The Brief

Much can happen between the initial briel to Ihe finished artwork. A good art director will, at the point ol offering the work, have a brief or some copy to hand and be able to talk through the project. A brief may take different formats, but should include

1 & 2. Weekly newspaper magazine The Guardian Weekend 'Karma Comedian' Ray Smith, 2003

3. Weekly newspaper magazine The Guardian Weekend Yesterday' Ray Smith, 2003

Illustrations that incorporate a technique utilising digital redrawn, reworked and collaged photographic elements are used to great effect across a full single page and through the gutter (the centre) for a newspaper's weekly colour magazine supplement. Creating striking, welt-executed and forward-thinking illustrations to a strict deadline, an even stricter budget, often without the full text supplied, is all part of working as an editorial illustrator.

Magazine Timeline -DAY- Newspaper Timeline

Initial request from art director -checking availability of illustrator to undertake commission

01 am: Initial request from art director pm: Commission confirmed and full briefing given via phone and email

Commission confirmed and full briefing given via phone and email

02 am: Research and initial ideas generation pm; Further ideas generation and visualisation

03 am: Working up visuals pm: Presentation of visuals to art director via email and follow-up phone call

Research and initial ideas generation

04 Presentation of visuals to editor by art director and verbal feedback to illustrator - can lead to second visual

Further ideas generation and visualisation

Presentation of second visual and follow-up feedback

Working up visuals

Creation and presentation of final artwork

Presentation of visuals to art director via email and follow-up phone call

Presentation of visuals to editor by art 08 director and verbal and/or written feedback to illustrator - can lead to second visual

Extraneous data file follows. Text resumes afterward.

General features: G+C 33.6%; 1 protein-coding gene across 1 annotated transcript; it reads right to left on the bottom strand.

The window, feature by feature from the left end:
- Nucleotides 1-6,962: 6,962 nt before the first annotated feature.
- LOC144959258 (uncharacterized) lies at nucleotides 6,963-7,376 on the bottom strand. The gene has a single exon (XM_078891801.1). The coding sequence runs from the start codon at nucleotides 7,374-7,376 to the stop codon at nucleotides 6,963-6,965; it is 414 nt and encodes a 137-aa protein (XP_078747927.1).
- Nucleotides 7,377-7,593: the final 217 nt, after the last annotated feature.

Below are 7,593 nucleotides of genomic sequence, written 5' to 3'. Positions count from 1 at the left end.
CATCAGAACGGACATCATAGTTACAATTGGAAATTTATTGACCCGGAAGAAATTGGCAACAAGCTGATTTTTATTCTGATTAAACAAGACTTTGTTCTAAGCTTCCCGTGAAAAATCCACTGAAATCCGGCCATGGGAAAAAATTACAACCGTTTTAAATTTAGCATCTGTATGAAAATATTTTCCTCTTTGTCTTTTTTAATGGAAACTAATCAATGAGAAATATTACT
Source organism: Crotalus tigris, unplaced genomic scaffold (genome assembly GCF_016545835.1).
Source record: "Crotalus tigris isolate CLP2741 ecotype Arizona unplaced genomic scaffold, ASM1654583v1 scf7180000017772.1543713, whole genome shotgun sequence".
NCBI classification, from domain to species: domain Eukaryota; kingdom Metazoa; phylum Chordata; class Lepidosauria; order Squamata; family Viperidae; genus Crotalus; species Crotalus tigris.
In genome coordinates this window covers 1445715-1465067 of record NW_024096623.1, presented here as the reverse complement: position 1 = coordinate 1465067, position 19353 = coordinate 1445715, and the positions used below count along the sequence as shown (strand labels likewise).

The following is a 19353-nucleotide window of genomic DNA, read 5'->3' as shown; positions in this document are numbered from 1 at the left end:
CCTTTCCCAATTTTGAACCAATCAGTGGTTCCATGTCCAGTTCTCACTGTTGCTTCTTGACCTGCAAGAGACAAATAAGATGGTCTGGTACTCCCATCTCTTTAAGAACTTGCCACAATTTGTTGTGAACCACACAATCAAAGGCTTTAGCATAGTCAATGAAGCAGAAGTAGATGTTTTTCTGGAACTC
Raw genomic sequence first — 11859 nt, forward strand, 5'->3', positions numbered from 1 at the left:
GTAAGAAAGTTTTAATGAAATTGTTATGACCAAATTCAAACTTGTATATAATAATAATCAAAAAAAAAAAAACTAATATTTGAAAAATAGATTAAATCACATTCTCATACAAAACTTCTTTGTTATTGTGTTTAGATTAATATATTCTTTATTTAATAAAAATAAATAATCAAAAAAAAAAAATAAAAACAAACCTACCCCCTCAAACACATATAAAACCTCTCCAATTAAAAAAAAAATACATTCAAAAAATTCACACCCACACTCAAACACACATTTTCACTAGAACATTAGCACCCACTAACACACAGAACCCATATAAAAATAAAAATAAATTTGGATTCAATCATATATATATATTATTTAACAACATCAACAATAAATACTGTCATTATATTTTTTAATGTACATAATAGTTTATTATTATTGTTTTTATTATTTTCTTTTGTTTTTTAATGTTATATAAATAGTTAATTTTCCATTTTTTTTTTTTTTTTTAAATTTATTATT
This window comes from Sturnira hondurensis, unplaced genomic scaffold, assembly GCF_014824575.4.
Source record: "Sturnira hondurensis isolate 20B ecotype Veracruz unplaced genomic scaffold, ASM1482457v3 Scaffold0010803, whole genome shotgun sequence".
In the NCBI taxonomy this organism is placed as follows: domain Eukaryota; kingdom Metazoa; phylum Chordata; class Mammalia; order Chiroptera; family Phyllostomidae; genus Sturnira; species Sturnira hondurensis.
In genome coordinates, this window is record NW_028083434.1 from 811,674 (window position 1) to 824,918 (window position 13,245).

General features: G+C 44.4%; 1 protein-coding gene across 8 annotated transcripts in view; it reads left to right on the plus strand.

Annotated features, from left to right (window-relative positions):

Presentation of second visual and follow-up feedback

Creation and presentation 10

of final artwork

4. Timeline for editorial commissions

The production schedule for all editorial commissions can be demanding. This is especially so for daily and weekly newspapers. Production deadlines are immovable - a newspaper must be delivered on time. Working in this field can be rewarding creatively, if not financially.

the following in addition to the text to be illustrated: the size the image will run in publication, the fee, and the deadline. Less key. but still important, is knowing on which side of the page the illustration will fall. Whether it sits on the left or right page of the spread can influence how an image is constructed; a figure, for example, can be either positioned entering or exiting the publication

In reality, the art director may have lo wait for copy from the editor, cutting down the time the illustrator has to work on ideas and final artwork. With most illustrators now working with access to broadband or at least dial-up Internet access, the text usually arrives via email. A brief for an editorial commission is likely to be little more than an early version of the copy that can be subject to change and the illustrator may need to actively request the other details of the project. Requesting all information, including the fee and the deadline, must be undertaken before embarking on the project; if in doubt, ask the relevant questions.

Once underway, a commission usually involves two stages: creating a rough version, referred to as a sketch or visual, and then the final artwork. All illustrators have different approaches to how they start a job, but all agree that reading, digesting and understanding the brief is crucial. Before embarking on the illustration, the first step is to understand the publication. Read previous copies to gauge the profile, look al who it is aimed at and research the tille. Discuss with the art director why you have been chosen for the job, and ask if there was a particular piece of work or publicity thai prompted the call. It is not unusual for a piece of previously printed publicity to be still working on your behall five years later, are you still working in this particular way? It is wise to check before creating an illustration that is unlike the vision that the art director has of your work.

Art directors can have very distinct ideas of how they expect the copy to be visualised, while others allow for an open interpretation by the illustrator. Keeping the art director informed will help ensure lhat Ihere are no difficulties later in the project. Even if you intend to work on the project later in the day or week, read the brief immediately upon receipt. Do this to consider ideas, visual representations and overall elements that may appear in the illustration. Having the subject of the brief in the mind will be conducive to contemplating solutions, and will highlight any potential problems early in the process.

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